Blue Like Jazz, which opened in limited release last Friday, is probably the most polarizing Christian film to come along in many years. One might even question whether it should be labeled a "Christian film" -- although I've never been certain of the precise definition of that term anyway. As I mentioned a few weeks ago, the makers of the film don't seem terribly comfortable in the world of Christian moviemaking, and the film itself doesn't even seem to belong in the same universe.
An acquaintance of mine predicted that conservative Christians would hate Blue Like Jazz, but that opinion isn't quite accurate. From what I've seen, there are Christians of all stripes who hated it, and Christians of all stripes who liked it.
Personally, I liked it.
I've never read the book on which Blue Like Jazz is (very loosely) based, but I knew going in that I was in for something pretty different. As you may have heard, the film tells the story of an earnest young Christian kid, Don (Marshall Allman), who impulsively takes off for the secular Reed College, instead of the Bible college he planned to attend, after discovering his mother's affair with his youth pastor. Once there, the easily influenced Don soon sheds the trappings of his faith, doing his best to fit in with the hedonistic, anti-religious lifestyle around him.
The PG-13 film pulls no punches about that lifestyle. A filmgoer will see plenty of the stuff that we conservative Christians are always doing our best to combat: a kid dressed as the Pope handing out condoms; a bulletin board collage honoring homosexual students; college kids pulling stupid, anti-authority pranks; and lots of drinking and partying. Don's first friend at Reed is a lesbian student, Lauryn (Tania Raymonde), who advises him to keep his faith "in the closet." But a strange thing happens: Much later in the film, after he's obeyed instructions, she observes that he isn't as nice as he used to be.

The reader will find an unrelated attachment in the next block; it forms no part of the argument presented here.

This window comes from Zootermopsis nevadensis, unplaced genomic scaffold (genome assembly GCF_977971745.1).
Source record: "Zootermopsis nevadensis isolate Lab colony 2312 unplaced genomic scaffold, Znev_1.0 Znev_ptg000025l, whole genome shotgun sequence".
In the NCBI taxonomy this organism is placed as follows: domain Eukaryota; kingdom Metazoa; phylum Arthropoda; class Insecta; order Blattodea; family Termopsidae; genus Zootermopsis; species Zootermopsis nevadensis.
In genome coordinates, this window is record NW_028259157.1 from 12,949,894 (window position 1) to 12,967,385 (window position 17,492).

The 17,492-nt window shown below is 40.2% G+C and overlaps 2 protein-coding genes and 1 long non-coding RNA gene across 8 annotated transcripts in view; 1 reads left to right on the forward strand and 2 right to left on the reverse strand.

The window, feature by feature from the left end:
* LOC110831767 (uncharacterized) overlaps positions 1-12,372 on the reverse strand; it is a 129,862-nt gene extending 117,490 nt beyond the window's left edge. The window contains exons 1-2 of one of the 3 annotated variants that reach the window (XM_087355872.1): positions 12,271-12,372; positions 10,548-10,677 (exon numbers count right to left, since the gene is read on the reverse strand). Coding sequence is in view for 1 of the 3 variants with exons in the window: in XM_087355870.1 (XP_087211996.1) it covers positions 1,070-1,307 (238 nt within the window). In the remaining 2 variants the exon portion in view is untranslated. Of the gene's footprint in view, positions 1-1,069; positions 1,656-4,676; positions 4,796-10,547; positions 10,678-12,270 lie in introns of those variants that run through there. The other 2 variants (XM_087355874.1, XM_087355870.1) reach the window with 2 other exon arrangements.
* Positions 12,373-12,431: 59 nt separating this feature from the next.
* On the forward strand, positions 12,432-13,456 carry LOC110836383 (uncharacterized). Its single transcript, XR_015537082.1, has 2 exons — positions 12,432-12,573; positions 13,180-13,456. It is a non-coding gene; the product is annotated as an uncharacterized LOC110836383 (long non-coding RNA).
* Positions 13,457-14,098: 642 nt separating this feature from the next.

This signals something important about Don's journey and his surroundings. The setting and the circumstances are something you might see in any shallow and crass teen comedy, but the film itself doesn't seem to be actually on board with that milieu. For even while Don is embracing this new lifestyle, he finds himself deeply drawn to Penny (Claire Holt), a young woman who, though far from faultless, represents something better. When Don joins in a crude prank against a local church, it's Penny who confronts him about his callous willingness to hurt people he doesn't even know.
Because while Blue Like Jazz has issues with much of Christianity as it's believed and practiced in America today, it also exposes the hollowness and hostility of many of those who hate Christianity. If many of the people in Don's old church are ignorant and hypocritical, many of the students at Reed have precisely the same problem, lashing out at a faith that they don't even understand. Ultimately, no one is really demonized -- neither the Christians nor the anti-Christians -- but some people start to become aware of their own brokenness and need. And Don himself begins to realize that his problem was not Jesus, but his own weakness and fear. All this gives plenty of food for thought for those all along the faith-related spectrum.
This is definitely not a film for the whole family. But it is, I think, an important film for adults, both Christian and non-Christian, to see.